In so concluding, we are mindful that other states have enacted affidavit of merit statutes that specifically exempt common knowledge cases from the affidavit requirement. See, e.g., Colo.Rev.Stat. § 13-20-601 (1997) (stating that certificate of review is required in malpractice actions where “expert testimony would be necessary to establish a prima facie case”); Minn.Stat. Ann. § 145.682(2) (West 2000) (stating that affidavit is required in any “cause of action as to which expert testimony is necessary to establish a prima facie case”); N.D. Cent.Code § 28-01-46 (1999) (stating that affidavit requirement “does not apply to alleged lack of informed consent, unintentional failure to remove a foreign substance from the body of a patient, or performance of a medical procedure upon the wrong patient, organ, limb, or other part of the patient's body, or other obvious occurrence”). Cf. N.Y.C.P.L.R. 3012-a(c) (McKinney 1991) (stating that no affidavit is required “[w]here the attorney intends to rely solely on the doctrine of ‘res ipsa loquitur’ ”). Had our Legislature spoken on this issue directly, this case and its companion, Palanque v. Lambert-Woolley, would likely not have come before us. We do not know whether the drafters of this legislation even contemplated a common knowledge exemption,2 but believe such an exemption to comport with their likely intent, and with a practical common sense interpretation of the statute. Township of Pennsauken v. Schad, 160 N.J. 156, 170, 733 A.2d 1159 (1999) (stating that “where a statute or ordinance does not expressly address a specific situation, the court will interpret it ‘consonant with the probable intent of the draftsman had he anticipated the matter at hand’ ”) (citation and internal quotation omitted); cf. Amerada Hess Co. v. Director, Div. of Taxation, 107 N.J. 307, 322, 526 A.2d 1029 (1987) (“We find the doctrine of probable legislative intent a more reliable guide than the so-called doctrine of legislative inaction.”), aff'd, 490 U.S. 66, 109 S.Ct. 1617, 104 L.Ed.2d 58 (1989). Having considered both the purpose of the statute and its silence on this issue, we have determined that an affidavit of merit is not required in common knowledge cases.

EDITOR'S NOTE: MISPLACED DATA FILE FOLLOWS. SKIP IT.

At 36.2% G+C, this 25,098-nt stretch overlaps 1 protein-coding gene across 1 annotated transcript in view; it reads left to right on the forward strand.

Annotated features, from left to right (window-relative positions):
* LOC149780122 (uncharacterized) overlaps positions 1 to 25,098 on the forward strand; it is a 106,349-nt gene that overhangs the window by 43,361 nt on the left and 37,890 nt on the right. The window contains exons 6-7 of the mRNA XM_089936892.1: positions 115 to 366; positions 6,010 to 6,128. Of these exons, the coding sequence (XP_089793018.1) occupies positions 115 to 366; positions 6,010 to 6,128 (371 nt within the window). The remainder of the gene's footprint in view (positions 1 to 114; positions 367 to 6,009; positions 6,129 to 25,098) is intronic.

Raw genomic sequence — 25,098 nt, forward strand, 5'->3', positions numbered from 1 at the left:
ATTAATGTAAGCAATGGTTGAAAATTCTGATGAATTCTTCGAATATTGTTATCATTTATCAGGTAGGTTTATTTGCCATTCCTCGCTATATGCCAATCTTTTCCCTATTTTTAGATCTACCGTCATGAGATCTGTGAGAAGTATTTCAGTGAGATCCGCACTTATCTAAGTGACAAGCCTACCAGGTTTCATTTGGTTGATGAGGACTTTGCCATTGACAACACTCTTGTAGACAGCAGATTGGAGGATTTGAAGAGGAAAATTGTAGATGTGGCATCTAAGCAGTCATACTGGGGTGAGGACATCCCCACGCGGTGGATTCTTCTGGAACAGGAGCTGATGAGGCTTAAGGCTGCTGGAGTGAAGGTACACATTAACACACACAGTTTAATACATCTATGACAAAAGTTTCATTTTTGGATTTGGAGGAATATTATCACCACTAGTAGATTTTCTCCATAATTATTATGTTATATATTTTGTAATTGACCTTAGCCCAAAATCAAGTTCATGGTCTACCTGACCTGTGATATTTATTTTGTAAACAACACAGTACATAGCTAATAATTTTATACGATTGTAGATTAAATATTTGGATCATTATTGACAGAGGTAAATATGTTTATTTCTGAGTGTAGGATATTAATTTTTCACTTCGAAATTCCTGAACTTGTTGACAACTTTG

Plaintiffs allege that Dr. Reed pulled the wrong tooth. It has long been settled that pulling the wrong tooth is negligent as a matter of common knowledge. Steinke v. Bell, 32 N.J.Super. 67, 70, 107 A.2d 825 (App.Div.1954) (holding that expert evidence is not required in malpractice case where dentist extracted wrong tooth). Thus, the average layperson could apply his or her general understanding and knowledge to find that the defendant in this case, Dr. Reed, breached a duty of care by pulling Nia Hubbard's mandibular left second bicuspid instead of her mandibular left lateral incisor. Plaintiffs will not present expert testimony to establish Dr. Reed's negligence at trial and, therefore, are not required to obtain an expert's affidavit prior to trial to demonstrate that their claim has threshold merit.